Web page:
Leona: The Die is Cast by Jenny Rogneby

Having been sent Leona: The Die is Cast from first time novelist, Jenny Rogneby, by the publisher (thank you), I was really looking forward to sinking my teeth into a Nordic crime noir as I’m a huge fan of the fictive work coming from the north. Announced as Sweden’s Number 1 bestseller, and with a blurb set to make your blood race, I began reading.

imgres-2There’s no doubt this book is original in terms of its central crime, the “criminals” perpetrating it and in the main protagonist, Leona Lindberg a detective with a formidable reputation based in Stockholm’s Violent Crimes Division.

When a blood-covered little girl walks into a crowded bank clutching a teddy bear and plays a voice-recording demanding money, warning any who try to approach the child to stay away or else, the public imagination and collective horror of the police force, media and citizens is aroused.

The case is handed to Leona but, before she can make headway, a second robbery courtesy of the same little girl takes place. Hounded by her boss who keeps foisting extra and inexperienced staff upon her, Leona is alternately frustrated and wanting to taunt her difficult manager. If she’s just left alone, she knows she can solve this case. It doesn’t help that her home life is in a shambles, she has a gambling addiction that keeps her awake most nights and her son is seriously ill. Socially awkward and feeling trapped, Leona is desperate to solve the crime and sort out her personal life, but with the eyes of her colleagues and the media watching her every move, including a persistent journalist, it appears this strong woman might unravel before anything is resolved.

This is a well-written and mostly tautly paced novel that has the most unpleasant “hero” I have yet had the misfortune to encounter. There is little to like about Leona Lindberg. At first, I thought she was going to be like Saga from the marvellous series The Bridge. But whereas Saga has redeeming qualities (including her affable partner, Martin), and especially strong ethics, Leona doesn’t even possess these. She lies, she’s incredibly selfish, she’s disloyal and they’re her good points.

But it’s these very qualities and the fact the central protagonist is such a loathsome creature in so many ways that make this book quite compelling. You keep reading because you want to see her either get her comeuppance or compensate for the dreadful and narcissistic choices she makes.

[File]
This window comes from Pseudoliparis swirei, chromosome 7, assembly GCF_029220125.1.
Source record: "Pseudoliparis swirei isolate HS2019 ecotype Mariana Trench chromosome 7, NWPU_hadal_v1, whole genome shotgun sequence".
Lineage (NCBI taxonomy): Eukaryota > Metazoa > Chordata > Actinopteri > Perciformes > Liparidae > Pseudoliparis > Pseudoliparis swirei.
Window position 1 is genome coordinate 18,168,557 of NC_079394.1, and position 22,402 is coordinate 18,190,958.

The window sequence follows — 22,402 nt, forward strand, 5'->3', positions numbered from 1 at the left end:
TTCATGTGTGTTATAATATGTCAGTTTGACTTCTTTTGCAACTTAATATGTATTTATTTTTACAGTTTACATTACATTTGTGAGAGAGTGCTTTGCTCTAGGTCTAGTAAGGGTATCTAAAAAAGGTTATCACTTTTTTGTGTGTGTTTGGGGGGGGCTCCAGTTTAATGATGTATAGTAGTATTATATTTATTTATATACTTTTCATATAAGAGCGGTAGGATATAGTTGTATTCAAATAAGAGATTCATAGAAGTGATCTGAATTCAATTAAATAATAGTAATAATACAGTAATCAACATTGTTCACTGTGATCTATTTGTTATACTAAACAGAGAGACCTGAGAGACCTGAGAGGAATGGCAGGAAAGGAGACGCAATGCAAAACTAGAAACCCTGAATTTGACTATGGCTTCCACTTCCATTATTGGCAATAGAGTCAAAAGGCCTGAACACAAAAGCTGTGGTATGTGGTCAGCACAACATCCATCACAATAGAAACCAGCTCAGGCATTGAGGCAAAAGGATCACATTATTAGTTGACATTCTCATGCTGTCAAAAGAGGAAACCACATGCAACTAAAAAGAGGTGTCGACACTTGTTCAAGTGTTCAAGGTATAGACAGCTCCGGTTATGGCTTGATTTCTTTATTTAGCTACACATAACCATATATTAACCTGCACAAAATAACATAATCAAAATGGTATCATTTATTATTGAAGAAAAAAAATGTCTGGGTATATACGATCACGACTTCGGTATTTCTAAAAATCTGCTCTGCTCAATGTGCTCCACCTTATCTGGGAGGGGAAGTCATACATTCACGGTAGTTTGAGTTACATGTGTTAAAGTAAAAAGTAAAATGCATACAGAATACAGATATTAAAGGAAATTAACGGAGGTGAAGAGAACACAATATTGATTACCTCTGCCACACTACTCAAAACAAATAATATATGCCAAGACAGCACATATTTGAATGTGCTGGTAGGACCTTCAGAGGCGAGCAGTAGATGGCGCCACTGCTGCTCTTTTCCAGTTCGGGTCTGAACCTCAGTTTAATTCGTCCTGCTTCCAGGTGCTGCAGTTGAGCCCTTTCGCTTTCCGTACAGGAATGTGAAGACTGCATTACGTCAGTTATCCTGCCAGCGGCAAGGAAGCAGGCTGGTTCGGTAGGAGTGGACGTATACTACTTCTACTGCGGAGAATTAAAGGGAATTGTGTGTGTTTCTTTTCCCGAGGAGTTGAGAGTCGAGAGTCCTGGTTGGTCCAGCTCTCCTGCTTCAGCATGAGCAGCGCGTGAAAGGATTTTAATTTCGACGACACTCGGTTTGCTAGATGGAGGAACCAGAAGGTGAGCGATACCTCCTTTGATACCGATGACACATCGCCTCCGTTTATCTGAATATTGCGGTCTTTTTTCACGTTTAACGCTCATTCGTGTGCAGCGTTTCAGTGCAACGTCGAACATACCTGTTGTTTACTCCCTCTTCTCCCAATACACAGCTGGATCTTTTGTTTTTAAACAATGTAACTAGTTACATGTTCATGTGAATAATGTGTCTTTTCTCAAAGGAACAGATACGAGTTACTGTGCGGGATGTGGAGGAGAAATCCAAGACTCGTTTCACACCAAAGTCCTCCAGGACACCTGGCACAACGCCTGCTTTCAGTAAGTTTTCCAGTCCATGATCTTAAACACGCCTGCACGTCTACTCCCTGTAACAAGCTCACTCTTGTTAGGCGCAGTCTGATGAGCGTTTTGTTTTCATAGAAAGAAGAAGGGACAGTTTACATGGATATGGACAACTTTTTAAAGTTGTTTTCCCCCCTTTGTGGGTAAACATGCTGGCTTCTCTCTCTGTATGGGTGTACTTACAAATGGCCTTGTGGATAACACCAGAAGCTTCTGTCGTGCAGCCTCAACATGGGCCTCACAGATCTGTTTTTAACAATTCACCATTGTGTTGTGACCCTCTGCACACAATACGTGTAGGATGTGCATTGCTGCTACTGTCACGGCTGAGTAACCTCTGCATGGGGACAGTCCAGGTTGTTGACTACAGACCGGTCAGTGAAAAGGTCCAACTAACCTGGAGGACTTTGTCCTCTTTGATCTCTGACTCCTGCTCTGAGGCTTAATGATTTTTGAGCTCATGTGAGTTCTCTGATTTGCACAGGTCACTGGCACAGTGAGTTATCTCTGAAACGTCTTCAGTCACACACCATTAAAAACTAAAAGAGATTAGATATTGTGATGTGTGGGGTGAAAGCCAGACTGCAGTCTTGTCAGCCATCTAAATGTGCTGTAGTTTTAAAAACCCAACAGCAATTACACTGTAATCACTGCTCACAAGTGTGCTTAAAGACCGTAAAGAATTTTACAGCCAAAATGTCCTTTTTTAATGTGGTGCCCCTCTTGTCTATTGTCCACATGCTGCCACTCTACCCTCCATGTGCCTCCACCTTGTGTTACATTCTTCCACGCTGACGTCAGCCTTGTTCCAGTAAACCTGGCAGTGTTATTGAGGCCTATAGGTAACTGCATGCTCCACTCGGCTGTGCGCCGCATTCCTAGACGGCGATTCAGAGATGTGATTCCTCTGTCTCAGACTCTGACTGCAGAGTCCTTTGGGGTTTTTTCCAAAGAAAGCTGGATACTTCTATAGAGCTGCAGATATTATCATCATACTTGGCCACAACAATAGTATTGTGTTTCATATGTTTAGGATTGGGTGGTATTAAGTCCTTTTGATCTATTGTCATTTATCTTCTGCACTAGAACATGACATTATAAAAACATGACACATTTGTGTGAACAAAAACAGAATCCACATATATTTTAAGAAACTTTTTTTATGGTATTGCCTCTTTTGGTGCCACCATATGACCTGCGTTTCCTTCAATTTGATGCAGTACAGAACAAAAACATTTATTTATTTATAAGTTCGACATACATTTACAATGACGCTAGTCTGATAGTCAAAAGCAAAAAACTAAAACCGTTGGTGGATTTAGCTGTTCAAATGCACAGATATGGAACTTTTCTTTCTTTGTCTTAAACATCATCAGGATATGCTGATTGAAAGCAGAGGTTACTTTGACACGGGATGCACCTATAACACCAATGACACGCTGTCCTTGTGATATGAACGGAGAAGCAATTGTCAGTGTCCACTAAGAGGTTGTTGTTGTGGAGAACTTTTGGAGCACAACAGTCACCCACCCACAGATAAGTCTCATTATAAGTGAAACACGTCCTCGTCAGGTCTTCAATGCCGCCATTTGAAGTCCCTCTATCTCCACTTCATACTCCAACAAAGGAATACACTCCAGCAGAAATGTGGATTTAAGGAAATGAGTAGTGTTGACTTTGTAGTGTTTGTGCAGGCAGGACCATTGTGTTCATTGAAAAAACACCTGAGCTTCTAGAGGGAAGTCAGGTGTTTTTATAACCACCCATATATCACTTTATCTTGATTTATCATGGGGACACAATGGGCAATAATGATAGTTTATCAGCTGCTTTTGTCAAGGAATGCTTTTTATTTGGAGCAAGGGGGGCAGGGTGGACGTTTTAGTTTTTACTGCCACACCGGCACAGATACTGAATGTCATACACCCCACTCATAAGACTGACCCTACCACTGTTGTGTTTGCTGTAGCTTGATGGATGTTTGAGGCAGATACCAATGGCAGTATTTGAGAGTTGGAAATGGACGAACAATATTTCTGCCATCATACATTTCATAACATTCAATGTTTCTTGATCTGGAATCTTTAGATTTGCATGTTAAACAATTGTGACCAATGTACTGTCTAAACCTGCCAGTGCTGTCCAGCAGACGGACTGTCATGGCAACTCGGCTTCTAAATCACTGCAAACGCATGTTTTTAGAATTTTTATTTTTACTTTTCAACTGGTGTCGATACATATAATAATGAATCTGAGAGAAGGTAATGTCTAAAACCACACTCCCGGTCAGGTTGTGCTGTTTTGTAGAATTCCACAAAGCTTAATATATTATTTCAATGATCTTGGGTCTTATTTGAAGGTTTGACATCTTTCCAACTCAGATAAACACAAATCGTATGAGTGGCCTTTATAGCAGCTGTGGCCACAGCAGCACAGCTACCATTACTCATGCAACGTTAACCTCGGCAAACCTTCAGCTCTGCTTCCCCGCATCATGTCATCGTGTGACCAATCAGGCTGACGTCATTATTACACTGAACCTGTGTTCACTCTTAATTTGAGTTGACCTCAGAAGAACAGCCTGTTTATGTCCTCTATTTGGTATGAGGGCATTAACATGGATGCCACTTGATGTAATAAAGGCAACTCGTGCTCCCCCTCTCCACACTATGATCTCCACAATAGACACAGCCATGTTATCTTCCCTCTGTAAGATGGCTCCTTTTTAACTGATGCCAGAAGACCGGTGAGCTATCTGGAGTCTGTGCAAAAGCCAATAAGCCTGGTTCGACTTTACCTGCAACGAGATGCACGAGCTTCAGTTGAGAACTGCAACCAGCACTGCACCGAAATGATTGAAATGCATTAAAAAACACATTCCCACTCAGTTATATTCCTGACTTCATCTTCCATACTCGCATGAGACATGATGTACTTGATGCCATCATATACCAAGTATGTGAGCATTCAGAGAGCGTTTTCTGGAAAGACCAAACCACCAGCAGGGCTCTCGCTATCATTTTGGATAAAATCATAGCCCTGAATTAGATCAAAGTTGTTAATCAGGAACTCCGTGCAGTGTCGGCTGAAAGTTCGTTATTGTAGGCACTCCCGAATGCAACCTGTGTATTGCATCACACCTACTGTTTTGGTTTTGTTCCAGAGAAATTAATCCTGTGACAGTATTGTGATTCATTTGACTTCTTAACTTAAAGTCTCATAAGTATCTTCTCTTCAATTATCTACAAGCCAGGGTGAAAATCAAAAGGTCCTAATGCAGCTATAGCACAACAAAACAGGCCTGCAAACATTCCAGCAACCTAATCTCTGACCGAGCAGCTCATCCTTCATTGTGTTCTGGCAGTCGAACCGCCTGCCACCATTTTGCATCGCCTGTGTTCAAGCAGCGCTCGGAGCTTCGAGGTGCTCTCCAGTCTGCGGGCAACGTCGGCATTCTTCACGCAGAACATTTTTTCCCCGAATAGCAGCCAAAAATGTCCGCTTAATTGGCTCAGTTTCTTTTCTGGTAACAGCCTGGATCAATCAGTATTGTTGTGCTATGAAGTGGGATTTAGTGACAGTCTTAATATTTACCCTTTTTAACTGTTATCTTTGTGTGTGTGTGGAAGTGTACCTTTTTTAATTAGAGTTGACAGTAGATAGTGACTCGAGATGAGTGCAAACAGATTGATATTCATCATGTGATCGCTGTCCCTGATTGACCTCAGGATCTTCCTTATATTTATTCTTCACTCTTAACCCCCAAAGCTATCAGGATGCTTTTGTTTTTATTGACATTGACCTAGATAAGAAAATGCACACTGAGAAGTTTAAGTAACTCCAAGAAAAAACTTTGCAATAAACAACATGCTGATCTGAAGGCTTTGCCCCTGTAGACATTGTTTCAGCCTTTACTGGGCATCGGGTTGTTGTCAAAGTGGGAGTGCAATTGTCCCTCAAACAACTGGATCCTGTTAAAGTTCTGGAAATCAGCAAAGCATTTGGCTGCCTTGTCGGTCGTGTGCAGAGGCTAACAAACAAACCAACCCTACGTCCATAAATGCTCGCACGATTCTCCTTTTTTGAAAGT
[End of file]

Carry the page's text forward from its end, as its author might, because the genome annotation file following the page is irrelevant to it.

While I didn’t feel an iota of sympathy for Leona (but did for anyone who had anything to do with her) and, frankly, rushed through a couple of sections in the novel because I simply didn’t care, I also wanted to know what was going to happen. So kudos to Rogneby for managing to construct a story that, despite its main character, still has you wanting to keep reading.

There’s no doubt, Leona is a juggler who has to work hard to keep all the balls she keeps throwing up in the air – and Rogneby even harder. I wasn’t entirely convinced by what started out as a resolution to Leona’s case but when it quickly segued into the opening for another instalment in what’s going to be a series, I saw where Rogneby is going and hats off to her.

I think I have to recover from this novel before I decide if I continue to follow Leona’s (mis)adventures. I know I needed a hot shower after this one and that was because for a cop, this woman makes the reader feel dirty – and not in any sexual kind of way, but in a grubby horrid one. Another reason why the tale is so unique.

Recommended for anyone who wants an original take on a strong genre with a woman unlike any other in the lead.

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The Lake House by Kate Morton

There’s both comfort and security picking up the work of an author you not only love, but know has the ability to transport you to a different time and place – Kate Morton is one of those authors and her latest novel, The Lake House, that kind of book.

9781742376516-669x1024Set in two different time periods – basically, Cornwall prior to and during WWI and London and Cornwall in 2003 (as well as brief glimpses to other decades/years), the tale has many of the ingredients we’ve come to know and love from a Morton book. There’s the magnificent house filled with nooks and crannies and, of course, secrets, hidden amidst a marvellous setting of tangled woods, a sun-dappled lake with surging seas in the distance. Cue a family of four gorgeous children with a loving mother and father, a bitter old grandmother, a depressive but faithful older friend who once wrote a successful children’s book featuring the mother of the family as his heroine, a handsome young gardener and protective nurse who live beneath the roof of this house and you have a recipe for, in Morton’s hands, an enigmatic disaster.